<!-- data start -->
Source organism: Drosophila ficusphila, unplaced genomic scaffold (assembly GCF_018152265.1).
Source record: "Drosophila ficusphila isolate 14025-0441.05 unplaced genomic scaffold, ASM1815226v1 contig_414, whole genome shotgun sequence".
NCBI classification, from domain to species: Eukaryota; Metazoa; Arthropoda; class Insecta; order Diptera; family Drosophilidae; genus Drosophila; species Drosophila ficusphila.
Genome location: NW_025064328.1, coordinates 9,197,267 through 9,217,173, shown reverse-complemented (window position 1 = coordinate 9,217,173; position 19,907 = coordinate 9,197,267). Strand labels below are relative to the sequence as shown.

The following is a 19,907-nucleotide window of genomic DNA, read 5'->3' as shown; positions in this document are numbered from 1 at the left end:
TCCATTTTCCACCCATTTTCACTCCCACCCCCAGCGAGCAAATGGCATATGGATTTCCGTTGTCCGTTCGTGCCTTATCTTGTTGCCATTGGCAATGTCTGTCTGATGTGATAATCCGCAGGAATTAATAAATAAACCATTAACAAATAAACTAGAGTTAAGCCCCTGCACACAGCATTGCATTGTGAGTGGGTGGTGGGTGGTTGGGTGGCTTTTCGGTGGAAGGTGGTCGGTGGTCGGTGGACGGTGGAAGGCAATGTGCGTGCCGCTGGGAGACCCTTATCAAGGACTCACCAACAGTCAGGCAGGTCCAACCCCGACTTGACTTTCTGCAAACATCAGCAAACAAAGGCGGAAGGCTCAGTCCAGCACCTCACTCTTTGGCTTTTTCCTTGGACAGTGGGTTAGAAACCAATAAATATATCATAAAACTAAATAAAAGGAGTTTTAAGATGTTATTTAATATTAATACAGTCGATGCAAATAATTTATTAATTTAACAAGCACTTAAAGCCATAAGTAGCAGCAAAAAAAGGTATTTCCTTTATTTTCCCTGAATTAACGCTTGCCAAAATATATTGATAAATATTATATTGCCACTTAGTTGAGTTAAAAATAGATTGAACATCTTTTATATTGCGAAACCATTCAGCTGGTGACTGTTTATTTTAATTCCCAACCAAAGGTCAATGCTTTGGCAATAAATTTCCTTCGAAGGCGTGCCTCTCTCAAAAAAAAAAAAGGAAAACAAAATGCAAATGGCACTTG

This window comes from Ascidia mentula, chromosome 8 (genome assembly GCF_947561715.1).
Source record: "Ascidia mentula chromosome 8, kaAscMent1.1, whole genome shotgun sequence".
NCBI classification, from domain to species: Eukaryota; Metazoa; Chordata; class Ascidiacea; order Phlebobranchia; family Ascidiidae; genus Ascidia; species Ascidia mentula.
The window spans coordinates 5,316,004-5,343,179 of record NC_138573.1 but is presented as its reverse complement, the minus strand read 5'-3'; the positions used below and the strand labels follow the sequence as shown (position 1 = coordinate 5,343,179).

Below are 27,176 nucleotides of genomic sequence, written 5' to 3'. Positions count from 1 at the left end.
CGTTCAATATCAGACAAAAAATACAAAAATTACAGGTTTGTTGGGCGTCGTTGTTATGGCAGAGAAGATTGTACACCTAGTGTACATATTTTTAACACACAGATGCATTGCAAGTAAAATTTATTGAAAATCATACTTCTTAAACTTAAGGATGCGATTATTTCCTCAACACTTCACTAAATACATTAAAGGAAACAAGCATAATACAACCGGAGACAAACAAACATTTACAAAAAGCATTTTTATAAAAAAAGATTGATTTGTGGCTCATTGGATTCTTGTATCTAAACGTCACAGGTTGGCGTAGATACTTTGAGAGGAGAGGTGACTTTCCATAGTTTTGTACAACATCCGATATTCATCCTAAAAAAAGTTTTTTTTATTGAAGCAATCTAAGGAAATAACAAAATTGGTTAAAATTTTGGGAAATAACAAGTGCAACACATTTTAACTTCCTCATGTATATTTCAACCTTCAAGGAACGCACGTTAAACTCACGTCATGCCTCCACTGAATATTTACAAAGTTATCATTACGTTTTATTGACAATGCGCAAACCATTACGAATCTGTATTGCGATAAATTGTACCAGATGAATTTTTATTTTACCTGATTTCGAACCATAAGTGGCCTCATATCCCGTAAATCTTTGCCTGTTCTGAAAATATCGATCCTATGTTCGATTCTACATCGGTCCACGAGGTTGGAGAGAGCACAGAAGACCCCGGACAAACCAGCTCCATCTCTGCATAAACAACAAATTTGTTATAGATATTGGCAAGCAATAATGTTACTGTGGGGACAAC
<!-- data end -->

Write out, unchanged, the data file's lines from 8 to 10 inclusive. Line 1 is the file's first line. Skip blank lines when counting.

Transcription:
Source record: "Ascidia mentula chromosome 8, kaAscMent1.1, whole genome shotgun sequence".
NCBI classification, from domain to species: Eukaryota; Metazoa; Chordata; class Ascidiacea; order Phlebobranchia; family Ascidiidae; genus Ascidia; species Ascidia mentula.
The window spans coordinates 5,316,004-5,343,179 of record NC_138573.1 but is presented as its reverse complement, the minus strand read 5'-3'; the positions used below and the strand labels follow the sequence as shown (position 1 = coordinate 5,343,179).